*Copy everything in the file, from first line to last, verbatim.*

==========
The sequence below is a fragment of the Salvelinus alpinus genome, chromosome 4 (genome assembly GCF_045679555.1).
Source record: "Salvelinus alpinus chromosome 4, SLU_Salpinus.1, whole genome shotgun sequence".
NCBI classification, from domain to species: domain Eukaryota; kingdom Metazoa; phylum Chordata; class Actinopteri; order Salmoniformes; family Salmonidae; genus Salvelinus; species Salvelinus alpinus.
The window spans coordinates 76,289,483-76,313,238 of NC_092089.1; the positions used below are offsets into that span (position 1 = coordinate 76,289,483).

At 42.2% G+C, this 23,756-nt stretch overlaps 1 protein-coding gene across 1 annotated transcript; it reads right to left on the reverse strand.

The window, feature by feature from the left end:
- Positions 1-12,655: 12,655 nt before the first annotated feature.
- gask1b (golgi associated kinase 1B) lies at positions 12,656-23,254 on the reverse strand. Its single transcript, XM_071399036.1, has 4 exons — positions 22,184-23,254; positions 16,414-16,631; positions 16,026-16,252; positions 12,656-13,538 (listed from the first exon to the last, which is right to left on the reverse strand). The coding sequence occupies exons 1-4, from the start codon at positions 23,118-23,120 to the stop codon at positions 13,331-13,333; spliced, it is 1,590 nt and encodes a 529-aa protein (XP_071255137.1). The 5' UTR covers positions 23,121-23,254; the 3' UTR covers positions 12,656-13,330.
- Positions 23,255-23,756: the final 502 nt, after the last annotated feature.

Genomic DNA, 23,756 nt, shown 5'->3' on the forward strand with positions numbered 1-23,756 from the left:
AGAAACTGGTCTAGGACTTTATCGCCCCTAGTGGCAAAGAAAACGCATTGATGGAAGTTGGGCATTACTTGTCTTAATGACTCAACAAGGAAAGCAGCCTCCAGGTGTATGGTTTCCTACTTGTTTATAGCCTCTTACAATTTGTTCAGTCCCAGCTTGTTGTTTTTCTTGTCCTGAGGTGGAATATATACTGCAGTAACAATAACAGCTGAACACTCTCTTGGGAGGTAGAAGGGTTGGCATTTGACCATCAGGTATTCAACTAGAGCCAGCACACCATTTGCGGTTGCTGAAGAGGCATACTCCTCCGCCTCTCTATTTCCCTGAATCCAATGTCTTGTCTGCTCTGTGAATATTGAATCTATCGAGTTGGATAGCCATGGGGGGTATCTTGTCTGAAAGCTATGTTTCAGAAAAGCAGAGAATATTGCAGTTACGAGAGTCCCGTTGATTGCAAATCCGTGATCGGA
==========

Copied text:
The sequence below is a fragment of the Salvelinus alpinus genome, chromosome 4 (genome assembly GCF_045679555.1).
Source record: "Salvelinus alpinus chromosome 4, SLU_Salpinus.1, whole genome shotgun sequence".
NCBI classification, from domain to species: domain Eukaryota; kingdom Metazoa; phylum Chordata; class Actinopteri; order Salmoniformes; family Salmonidae; genus Salvelinus; species Salvelinus alpinus.
The window spans coordinates 76,289,483-76,313,238 of NC_092089.1; the positions used below are offsets into that span (position 1 = coordinate 76,289,483).

At 42.2% G+C, this 23,756-nt stretch overlaps 1 protein-coding gene across 1 annotated transcript; it reads right to left on the reverse strand.

The window, feature by feature from the left end:
- Positions 1-12,655: 12,655 nt before the first annotated feature.
- gask1b (golgi associated kinase 1B) lies at positions 12,656-23,254 on the reverse strand. Its single transcript, XM_071399036.1, has 4 exons — positions 22,184-23,254; positions 16,414-16,631; positions 16,026-16,252; positions 12,656-13,538 (listed from the first exon to the last, which is right to left on the reverse strand). The coding sequence occupies exons 1-4, from the start codon at positions 23,118-23,120 to the stop codon at positions 13,331-13,333; spliced, it is 1,590 nt and encodes a 529-aa protein (XP_071255137.1). The 5' UTR covers positions 23,121-23,254; the 3' UTR covers positions 12,656-13,330.
- Positions 23,255-23,756: the final 502 nt, after the last annotated feature.

Genomic DNA, 23,756 nt, shown 5'->3' on the forward strand with positions numbered 1-23,756 from the left:
AGAAACTGGTCTAGGACTTTATCGCCCCTAGTGGCAAAGAAAACGCATTGATGGAAGTTGGGCATTACTTGTCTTAATGACTCAACAAGGAAAGCAGCCTCCAGGTGTATGGTTTCCTACTTGTTTATAGCCTCTTACAATTTGTTCAGTCCCAGCTTGTTGTTTTTCTTGTCCTGAGGTGGAATATATACTGCAGTAACAATAACAGCTGAACACTCTCTTGGGAGGTAGAAGGGTTGGCATTTGACCATCAGGTATTCAACTAGAGCCAGCACACCATTTGCGGTTGCTGAAGAGGCATACTCCTCCGCCTCTCTATTTCCCTGAATCCAATGTCTTGTCTGCTCTGTGAATATTGAATCTATCGAGTTGGATAGCCATGGGGGGTATCTTGTCTGAAAGCTATGTTTCAGAAAAGCAGAGAATATTGCAGTTACGAGAGTCCCGTTGATTGCAAATCCGTGATCGGA